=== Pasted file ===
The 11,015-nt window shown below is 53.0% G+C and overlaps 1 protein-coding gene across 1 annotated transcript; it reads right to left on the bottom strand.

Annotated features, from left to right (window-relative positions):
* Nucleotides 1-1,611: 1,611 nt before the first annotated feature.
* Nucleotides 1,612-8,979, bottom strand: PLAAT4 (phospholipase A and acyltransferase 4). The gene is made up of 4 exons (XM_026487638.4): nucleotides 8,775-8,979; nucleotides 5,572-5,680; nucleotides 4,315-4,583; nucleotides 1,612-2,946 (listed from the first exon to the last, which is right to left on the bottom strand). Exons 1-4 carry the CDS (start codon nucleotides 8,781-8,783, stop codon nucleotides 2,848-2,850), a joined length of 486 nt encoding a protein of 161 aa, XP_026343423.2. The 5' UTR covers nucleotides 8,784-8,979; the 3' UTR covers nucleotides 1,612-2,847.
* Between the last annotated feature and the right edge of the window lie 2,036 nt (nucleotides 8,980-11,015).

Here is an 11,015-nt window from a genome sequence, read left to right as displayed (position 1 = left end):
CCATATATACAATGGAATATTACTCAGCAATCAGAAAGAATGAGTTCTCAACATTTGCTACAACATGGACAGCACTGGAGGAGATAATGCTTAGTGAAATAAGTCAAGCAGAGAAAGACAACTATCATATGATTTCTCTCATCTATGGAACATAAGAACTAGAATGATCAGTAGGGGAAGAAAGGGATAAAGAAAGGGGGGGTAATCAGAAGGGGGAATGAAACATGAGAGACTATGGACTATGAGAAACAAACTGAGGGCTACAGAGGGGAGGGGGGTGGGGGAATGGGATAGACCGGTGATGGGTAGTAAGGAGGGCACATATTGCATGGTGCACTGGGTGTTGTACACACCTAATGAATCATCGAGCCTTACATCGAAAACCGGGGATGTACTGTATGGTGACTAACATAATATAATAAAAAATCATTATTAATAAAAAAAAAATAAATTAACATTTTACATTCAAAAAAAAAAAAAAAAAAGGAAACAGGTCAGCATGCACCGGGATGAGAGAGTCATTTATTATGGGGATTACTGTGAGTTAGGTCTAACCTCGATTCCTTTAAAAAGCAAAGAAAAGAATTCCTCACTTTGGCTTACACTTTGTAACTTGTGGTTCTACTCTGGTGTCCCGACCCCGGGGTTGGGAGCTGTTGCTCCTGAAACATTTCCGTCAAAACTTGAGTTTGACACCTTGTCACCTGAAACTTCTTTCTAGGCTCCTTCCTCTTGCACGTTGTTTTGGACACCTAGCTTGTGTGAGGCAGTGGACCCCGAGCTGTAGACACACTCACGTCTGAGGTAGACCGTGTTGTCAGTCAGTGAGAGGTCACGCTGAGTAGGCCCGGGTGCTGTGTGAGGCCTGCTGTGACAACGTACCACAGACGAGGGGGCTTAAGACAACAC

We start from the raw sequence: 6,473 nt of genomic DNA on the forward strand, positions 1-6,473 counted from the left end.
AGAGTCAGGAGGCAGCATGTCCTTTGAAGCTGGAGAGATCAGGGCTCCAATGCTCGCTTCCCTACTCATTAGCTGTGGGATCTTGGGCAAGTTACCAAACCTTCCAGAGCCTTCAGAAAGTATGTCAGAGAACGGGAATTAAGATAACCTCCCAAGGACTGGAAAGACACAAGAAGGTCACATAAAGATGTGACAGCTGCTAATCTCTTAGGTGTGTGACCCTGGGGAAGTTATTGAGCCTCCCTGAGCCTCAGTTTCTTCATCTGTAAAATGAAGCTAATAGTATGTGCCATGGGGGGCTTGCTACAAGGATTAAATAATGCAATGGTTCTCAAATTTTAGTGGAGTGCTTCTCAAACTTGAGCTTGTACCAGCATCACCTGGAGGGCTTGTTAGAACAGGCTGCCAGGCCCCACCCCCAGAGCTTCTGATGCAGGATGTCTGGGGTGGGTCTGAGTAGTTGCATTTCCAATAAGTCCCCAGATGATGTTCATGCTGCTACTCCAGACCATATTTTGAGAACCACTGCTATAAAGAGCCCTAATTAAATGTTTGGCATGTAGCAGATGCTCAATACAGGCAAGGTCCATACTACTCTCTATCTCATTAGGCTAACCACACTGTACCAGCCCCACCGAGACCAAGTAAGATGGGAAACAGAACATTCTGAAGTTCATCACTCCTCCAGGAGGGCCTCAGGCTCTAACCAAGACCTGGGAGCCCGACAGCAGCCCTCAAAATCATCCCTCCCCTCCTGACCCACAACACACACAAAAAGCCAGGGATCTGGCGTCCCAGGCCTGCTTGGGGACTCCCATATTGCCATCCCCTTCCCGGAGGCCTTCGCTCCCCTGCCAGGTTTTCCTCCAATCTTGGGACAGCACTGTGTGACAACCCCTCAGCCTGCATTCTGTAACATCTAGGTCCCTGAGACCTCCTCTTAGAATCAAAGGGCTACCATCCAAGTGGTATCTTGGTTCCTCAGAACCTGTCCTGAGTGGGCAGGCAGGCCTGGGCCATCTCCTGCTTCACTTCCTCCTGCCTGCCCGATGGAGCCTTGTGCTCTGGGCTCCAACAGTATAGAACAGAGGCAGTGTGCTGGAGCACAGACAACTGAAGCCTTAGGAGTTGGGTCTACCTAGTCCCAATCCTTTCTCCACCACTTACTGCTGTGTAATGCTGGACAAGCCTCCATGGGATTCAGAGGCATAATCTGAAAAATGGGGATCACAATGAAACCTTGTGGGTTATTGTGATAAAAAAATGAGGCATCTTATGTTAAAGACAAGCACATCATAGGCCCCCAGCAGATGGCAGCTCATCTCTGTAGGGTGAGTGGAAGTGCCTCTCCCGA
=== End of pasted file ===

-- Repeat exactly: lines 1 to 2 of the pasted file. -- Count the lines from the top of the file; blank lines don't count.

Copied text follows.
The 11,015-nt window shown below is 53.0% G+C and overlaps 1 protein-coding gene across 1 annotated transcript; it reads right to left on the bottom strand.

Annotated features, from left to right (window-relative positions):